2 Kings 4-5
(Those Who Listen are Healed)

April 16th

Produced by The Listening for God Ministry
Copyright 2016

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Please refer to one or more Bible versions of your choice to read this section. We recommend that you read at least two versions for added understanding. For your convenience, we have provided six links below, each of which takes you directly to today's chapters in a specific version:

Key Verse

Now bands of raiders from Aram had gone out and had taken captive a young girl from Israel, and she served Naaman’s wife. She said to her mistress, “If only my master would see the prophet who is in Samaria! He would cure him of his leprosy.”

- 2 Kings 5:2-3 (NIV)

Summary of Chapters

In chapter 4, Elisha performed many miracles, including the provision of large quantities of oil for the widow of a prophet, the raising of the dead son of a Shunammite family, and the feeding of 100 men from a meager ration of bread. In the subsequent chapter, a Syrian military officer is miraculously healed from a long-term skin disease after he humbles himself by following Elisha’s advice to wash in the Jordan River.

In each of these cases, the people who benefited from the miracle had to listen to Elisha and take an action that he described in order for the miracle to occur:

    The Widow: Had to collect as many jars as she could, and then fill them with oil

    The Shunammite family: Allowed Elisha to go into the room with her dead son in order to bring life back to him

    The servant of the man from Baal Shalishah: Had to distribute the small amount of loaves in order for it to expand to serve 100 men

    Naaman: had to wash himself in the Jordan seven times to be healed

Those who did not listen to Elisha suffered consequences. The servant of Elisha tried to hide the fact that he collected money from Naaman even though Elisha had declined any payment for this miracle. But Elisha knew what he had done and gave him the disease that Naaman had just washed away.

Reflection and Application

One of the lessons from this duo of chapters is that God rewards our faith in proportion: The widow’s family gathered many empty jars in faith and they were all filled by a miracle. If they had gathered more, then more jars would have been filled. If they had gathered less, then less jars would have been filled. God was prepared to respond to whatever level of faith that this family demonstrated.

Naaman shows us how important it is to listen to people who may have a lower position or less authority. First, he listened to a servant girl by going to Israel in search of Elisha. Next, he listened to Elisha, who was a prophet of God, but Naaman did not yet worship the true God. Then, he listened to his own servant who encouraged him to follow through with Elisha’s instructions. He finally humbled himself by bathing in the dirty Jordan, and was rewarded with healing.

    But his servants caught up with him and said, "Father, if the prophet had asked you to do something hard and heroic, wouldn't you have done it? So why not this simple 'wash and be clean'?"

    So he did it. He went down and immersed himself in the Jordan seven times, following the orders of the Holy Man. His skin was healed; it was like the skin of a little baby. He was as good as new.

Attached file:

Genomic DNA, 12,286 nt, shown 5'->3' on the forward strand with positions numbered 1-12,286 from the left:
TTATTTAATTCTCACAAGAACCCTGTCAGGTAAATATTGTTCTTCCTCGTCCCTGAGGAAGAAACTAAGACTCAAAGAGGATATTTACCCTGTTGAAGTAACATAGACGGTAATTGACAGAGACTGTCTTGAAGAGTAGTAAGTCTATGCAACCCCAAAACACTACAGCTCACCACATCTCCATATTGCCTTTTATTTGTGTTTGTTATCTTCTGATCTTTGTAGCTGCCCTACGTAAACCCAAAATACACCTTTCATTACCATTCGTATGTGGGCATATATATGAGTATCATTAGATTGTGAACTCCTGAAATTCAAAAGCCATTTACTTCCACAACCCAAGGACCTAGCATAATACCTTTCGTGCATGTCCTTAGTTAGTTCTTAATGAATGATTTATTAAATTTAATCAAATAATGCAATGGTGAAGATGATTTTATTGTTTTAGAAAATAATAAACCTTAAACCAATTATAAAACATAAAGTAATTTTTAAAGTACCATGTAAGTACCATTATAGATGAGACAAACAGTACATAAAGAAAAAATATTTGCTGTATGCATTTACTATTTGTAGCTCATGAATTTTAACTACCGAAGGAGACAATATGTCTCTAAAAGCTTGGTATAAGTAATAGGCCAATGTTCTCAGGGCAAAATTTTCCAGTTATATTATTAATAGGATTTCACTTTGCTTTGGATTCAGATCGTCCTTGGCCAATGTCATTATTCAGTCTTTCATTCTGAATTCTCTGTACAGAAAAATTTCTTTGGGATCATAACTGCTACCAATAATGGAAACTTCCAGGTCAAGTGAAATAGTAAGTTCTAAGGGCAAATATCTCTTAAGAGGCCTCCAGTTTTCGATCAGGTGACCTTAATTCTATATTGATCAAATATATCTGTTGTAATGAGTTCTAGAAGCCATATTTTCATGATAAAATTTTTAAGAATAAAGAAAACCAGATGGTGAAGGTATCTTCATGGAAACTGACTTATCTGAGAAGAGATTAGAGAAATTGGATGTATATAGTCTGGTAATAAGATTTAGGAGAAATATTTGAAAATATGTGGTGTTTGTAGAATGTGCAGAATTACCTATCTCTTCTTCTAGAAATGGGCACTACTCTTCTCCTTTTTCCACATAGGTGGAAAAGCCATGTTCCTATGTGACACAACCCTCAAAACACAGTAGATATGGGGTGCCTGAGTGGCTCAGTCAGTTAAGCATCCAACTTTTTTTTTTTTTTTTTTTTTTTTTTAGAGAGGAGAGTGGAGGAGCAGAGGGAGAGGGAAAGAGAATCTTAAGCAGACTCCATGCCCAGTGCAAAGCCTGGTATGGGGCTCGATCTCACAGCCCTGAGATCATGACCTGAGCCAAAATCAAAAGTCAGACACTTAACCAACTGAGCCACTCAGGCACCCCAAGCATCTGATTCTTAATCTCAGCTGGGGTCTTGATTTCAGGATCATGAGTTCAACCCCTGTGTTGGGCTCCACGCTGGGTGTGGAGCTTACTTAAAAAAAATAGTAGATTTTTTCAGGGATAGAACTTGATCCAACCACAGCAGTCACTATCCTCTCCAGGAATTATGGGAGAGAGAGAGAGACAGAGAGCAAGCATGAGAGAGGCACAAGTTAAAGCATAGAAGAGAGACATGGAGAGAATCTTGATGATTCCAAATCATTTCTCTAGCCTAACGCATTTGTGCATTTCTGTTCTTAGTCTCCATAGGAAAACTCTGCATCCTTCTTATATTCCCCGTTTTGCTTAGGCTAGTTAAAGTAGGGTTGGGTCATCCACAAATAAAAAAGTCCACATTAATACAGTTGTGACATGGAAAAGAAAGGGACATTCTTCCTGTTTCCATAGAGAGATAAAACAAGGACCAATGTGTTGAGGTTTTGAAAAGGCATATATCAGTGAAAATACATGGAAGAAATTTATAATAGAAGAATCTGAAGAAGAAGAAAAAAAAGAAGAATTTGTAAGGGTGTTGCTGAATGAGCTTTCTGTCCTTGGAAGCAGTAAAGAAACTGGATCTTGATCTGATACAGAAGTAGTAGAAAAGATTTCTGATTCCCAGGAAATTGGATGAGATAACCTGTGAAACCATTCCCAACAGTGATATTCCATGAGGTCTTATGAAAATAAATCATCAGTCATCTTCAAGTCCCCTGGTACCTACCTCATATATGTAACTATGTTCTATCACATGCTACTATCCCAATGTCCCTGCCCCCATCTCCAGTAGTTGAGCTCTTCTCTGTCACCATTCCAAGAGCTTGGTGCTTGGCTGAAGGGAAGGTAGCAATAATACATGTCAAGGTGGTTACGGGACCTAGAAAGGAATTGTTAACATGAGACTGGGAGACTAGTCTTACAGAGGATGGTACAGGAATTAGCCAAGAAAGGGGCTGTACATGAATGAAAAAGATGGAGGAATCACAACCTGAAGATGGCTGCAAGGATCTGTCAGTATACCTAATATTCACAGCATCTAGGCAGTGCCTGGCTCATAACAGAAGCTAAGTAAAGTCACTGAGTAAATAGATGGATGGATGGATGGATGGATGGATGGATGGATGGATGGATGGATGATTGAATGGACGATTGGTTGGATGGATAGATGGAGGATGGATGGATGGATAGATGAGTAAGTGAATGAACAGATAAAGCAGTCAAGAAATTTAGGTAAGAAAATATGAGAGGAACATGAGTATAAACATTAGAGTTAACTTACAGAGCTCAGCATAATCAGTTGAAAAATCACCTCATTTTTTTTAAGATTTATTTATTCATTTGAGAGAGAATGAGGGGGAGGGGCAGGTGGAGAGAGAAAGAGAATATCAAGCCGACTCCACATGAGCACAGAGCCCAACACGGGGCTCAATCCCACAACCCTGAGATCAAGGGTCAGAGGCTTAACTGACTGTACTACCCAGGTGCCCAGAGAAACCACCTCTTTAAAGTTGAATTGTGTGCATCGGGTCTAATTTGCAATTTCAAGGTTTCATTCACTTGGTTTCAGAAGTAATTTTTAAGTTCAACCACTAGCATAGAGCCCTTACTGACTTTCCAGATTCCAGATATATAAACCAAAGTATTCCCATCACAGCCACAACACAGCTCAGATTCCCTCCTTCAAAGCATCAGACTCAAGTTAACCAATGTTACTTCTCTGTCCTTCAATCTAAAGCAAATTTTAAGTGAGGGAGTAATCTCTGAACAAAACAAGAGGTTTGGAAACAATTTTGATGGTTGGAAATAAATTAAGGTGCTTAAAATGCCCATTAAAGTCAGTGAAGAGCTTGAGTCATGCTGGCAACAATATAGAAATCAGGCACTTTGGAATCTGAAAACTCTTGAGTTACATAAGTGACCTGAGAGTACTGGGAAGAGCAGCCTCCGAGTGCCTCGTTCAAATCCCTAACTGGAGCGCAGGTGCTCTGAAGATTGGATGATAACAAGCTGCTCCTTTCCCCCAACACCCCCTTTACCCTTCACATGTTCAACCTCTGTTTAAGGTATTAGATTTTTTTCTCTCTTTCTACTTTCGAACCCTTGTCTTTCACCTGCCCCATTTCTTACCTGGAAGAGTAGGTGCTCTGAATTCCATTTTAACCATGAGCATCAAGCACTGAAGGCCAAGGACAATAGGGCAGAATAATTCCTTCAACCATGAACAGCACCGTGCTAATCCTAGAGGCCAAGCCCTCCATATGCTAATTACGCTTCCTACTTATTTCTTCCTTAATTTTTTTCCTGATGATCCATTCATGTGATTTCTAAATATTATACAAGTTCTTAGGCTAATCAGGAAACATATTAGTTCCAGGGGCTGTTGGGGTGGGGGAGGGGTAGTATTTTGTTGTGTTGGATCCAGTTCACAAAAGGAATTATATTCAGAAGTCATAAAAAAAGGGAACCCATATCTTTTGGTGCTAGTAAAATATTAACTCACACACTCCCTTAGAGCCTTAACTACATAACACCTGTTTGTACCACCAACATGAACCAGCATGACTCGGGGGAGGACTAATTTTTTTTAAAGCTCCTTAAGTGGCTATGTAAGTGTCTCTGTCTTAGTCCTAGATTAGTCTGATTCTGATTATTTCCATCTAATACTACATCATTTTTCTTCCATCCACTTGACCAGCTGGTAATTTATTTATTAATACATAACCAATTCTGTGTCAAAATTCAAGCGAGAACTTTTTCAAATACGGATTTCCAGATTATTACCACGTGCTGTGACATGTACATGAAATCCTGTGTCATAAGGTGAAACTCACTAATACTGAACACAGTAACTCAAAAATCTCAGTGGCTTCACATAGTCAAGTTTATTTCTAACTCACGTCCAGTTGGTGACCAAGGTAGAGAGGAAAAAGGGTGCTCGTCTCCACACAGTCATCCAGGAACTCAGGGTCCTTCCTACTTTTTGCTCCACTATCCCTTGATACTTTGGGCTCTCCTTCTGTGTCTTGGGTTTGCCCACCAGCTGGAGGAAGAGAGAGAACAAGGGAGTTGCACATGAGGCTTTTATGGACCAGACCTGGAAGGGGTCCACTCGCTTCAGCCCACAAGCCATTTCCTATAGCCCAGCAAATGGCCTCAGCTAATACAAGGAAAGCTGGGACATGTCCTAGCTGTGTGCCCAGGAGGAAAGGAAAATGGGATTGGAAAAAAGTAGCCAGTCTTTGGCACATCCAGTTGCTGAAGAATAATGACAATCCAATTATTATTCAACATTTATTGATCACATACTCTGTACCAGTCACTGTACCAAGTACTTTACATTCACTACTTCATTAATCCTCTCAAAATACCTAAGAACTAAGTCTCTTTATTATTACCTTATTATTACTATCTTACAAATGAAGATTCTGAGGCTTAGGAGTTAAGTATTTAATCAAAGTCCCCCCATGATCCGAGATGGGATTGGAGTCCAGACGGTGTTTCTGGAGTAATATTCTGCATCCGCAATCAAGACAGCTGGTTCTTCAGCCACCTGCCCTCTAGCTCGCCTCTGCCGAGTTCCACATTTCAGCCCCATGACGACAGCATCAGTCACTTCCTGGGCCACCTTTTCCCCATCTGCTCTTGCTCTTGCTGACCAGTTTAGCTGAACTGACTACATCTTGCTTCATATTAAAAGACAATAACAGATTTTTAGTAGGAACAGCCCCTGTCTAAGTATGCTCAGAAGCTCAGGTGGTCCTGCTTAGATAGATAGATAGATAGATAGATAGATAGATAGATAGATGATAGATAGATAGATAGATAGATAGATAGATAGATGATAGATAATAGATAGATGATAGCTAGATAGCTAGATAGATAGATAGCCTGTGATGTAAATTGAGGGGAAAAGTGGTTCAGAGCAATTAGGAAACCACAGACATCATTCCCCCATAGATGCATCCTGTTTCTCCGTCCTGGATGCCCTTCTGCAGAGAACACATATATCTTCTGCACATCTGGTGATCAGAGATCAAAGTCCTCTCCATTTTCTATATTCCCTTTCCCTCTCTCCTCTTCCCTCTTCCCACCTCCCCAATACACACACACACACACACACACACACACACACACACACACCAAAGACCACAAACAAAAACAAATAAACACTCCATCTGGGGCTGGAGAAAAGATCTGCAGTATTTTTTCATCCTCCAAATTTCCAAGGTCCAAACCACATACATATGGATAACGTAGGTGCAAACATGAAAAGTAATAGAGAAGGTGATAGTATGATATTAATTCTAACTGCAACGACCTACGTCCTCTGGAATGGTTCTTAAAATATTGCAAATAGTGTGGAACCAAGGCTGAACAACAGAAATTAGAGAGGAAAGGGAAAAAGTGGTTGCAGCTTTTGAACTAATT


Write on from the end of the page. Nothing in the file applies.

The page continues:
- 2 Kings 5:13-14 (MSG)

The story of Naaman demonstrates God’s merciful nature, because Naaman was from a country that was often hostile to Israel. In fact, his servant girl was a captive from Israel. This is a wonderful story to remind us that his grace was offered to people beyond the chosen twelve tribes long before the days of Jesus and the disciples.

Jesus reminded the people of Nazareth of this fact one day, as recorded in Luke, chapter 4. He had returned to Galilee and went to "the Meeting Place" on the Sabbath, where he was handed the scroll of Isaiah to read. After reading it Jesus announced that he was the fulfullment of that scripture. You would think the people in his hometown would be proud to have hosted the Messiah, but they rejected him. Jesus knew that this rejection was in their hearts, so he acknowleded their disbelief and referenced these stories from 2 Kings 4-5:

    “Truly I tell you,” he continued, “no prophet is accepted in his hometown. I assure you that there were many widows in Israel in Elijah’s time, when the sky was shut for three and a half years and there was a severe famine throughout the land. Yet Elijah was not sent to any of them, but to a widow in Zarephath in the region of Sidon. And there were many in Israel with leprosy in the time of Elisha the prophet, yet not one of them was cleansed—only Naaman the Syrian.”

    - Luke 4:24-27 (NIV)

In saying this Jesus made quite clear that he had come to save those who believed - regardless of whether or not they were part of the twelve tribes of Israel.

Questions and Prayers for Further Reflection

    Related Questions
    1. What was the largest gathering of people to which you served food?
    2. What is one of the miracles of abundance or healing that you have experienced or heard about from a person close to you?
    3. How do we practice the discipline of slowing down to listen to other people and to God, particularly when we think we already have the answers?
    Recommended Prayer
    Father in heaven, we know you are the source of healing. Help us to slow down to listen to your instructions for healing and salvation.

    Suggested Prayer Concerns
    Hometown Heroes

    Looking Ahead

    Tomorrow's reading: 2 Kings 6-7 (He Intervenes)

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